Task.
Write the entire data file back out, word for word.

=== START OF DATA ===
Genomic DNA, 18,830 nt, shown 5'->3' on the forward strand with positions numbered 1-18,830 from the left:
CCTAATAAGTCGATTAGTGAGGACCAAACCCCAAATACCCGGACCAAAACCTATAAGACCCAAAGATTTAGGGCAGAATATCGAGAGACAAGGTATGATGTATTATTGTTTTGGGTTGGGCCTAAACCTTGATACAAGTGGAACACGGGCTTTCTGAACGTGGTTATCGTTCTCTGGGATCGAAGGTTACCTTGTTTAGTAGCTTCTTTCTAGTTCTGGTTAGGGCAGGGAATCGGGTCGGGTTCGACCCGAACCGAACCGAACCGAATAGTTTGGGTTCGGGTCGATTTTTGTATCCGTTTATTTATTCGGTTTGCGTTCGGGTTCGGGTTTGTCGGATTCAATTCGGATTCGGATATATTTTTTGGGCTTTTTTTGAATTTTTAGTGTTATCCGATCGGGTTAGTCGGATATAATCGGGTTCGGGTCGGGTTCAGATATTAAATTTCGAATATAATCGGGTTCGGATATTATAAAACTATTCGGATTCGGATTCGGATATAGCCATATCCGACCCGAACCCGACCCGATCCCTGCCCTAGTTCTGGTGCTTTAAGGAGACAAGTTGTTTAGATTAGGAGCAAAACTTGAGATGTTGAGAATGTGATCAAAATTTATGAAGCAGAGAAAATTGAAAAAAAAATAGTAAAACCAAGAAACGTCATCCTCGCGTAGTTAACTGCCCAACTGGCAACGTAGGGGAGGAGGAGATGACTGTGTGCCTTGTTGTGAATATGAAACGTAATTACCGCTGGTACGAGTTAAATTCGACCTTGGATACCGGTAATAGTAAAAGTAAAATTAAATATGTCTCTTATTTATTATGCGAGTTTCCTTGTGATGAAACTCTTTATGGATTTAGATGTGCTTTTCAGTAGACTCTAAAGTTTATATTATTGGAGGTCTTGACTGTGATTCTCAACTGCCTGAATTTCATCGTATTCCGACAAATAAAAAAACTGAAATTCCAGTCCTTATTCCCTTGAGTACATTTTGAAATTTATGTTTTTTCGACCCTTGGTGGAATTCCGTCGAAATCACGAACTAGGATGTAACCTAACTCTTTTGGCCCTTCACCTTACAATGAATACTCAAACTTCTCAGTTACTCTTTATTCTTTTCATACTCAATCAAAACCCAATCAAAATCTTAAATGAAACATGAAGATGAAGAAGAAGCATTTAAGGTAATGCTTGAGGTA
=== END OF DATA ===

Genomic DNA, 18,830 nt, shown 5'->3' on the forward strand with positions numbered 1-18,830 from the left:
CCTAATAAGTCGATTAGTGAGGACCAAACCCCAAATACCCGGACCAAAACCTATAAGACCCAAAGATTTAGGGCAGAATATCGAGAGACAAGGTATGATGTATTATTGTTTTGGGTTGGGCCTAAACCTTGATACAAGTGGAACACGGGCTTTCTGAACGTGGTTATCGTTCTCTGGGATCGAAGGTTACCTTGTTTAGTAGCTTCTTTCTAGTTCTGGTTAGGGCAGGGAATCGGGTCGGGTTCGACCCGAACCGAACCGAACCGAATAGTTTGGGTTCGGGTCGATTTTTGTATCCGTTTATTTATTCGGTTTGCGTTCGGGTTCGGGTTTGTCGGATTCAATTCGGATTCGGATATATTTTTTGGGCTTTTTTTGAATTTTTAGTGTTATCCGATCGGGTTAGTCGGATATAATCGGGTTCGGGTCGGGTTCAGATATTAAATTTCGAATATAATCGGGTTCGGATATTATAAAACTATTCGGATTCGGATTCGGATATAGCCATATCCGACCCGAACCCGACCCGATCCCTGCCCTAGTTCTGGTGCTTTAAGGAGACAAGTTGTTTAGATTAGGAGCAAAACTTGAGATGTTGAGAATGTGATCAAAATTTATGAAGCAGAGAAAATTGAAAAAAAAATAGTAAAACCAAGAAACGTCATCCTCGCGTAGTTAACTGCCCAACTGGCAACGTAGGGGAGGAGGAGATGACTGTGTGCCTTGTTGTGAATATGAAACGTAATTACCGCTGGTACGAGTTAAATTCGACCTTGGATACCGGTAATAGTAAAAGTAAAATTAAATATGTCTCTTATTTATTATGCGAGTTTCCTTGTGATGAAACTCTTTATGGATTTAGATGTGCTTTTCAGTAGACTCTAAAGTTTATATTATTGGAGGTCTTGACTGTGATTCTCAACTGCCTGAATTTCATCGTATTCCGACAAATAAAAAAACTGAAATTCCAGTCCTTATTCCCTTGAGTACATTTTGAAATTTATGTTTTTTCGACCCTTGGTGGAATTCCGTCGAAATCACGAACTAGGATGTAACCTAACTCTTTTGGCCCTTCACCTTACAATGAATACTCAAACTTCTCAGTTACTCTTTATTCTTTTCATACTCAATCAAAACCCAATCAAAATCTTAAATGAAACATGAAGATGAAGAAGAAGCATTTAAGGTAATGCTTGAGGTA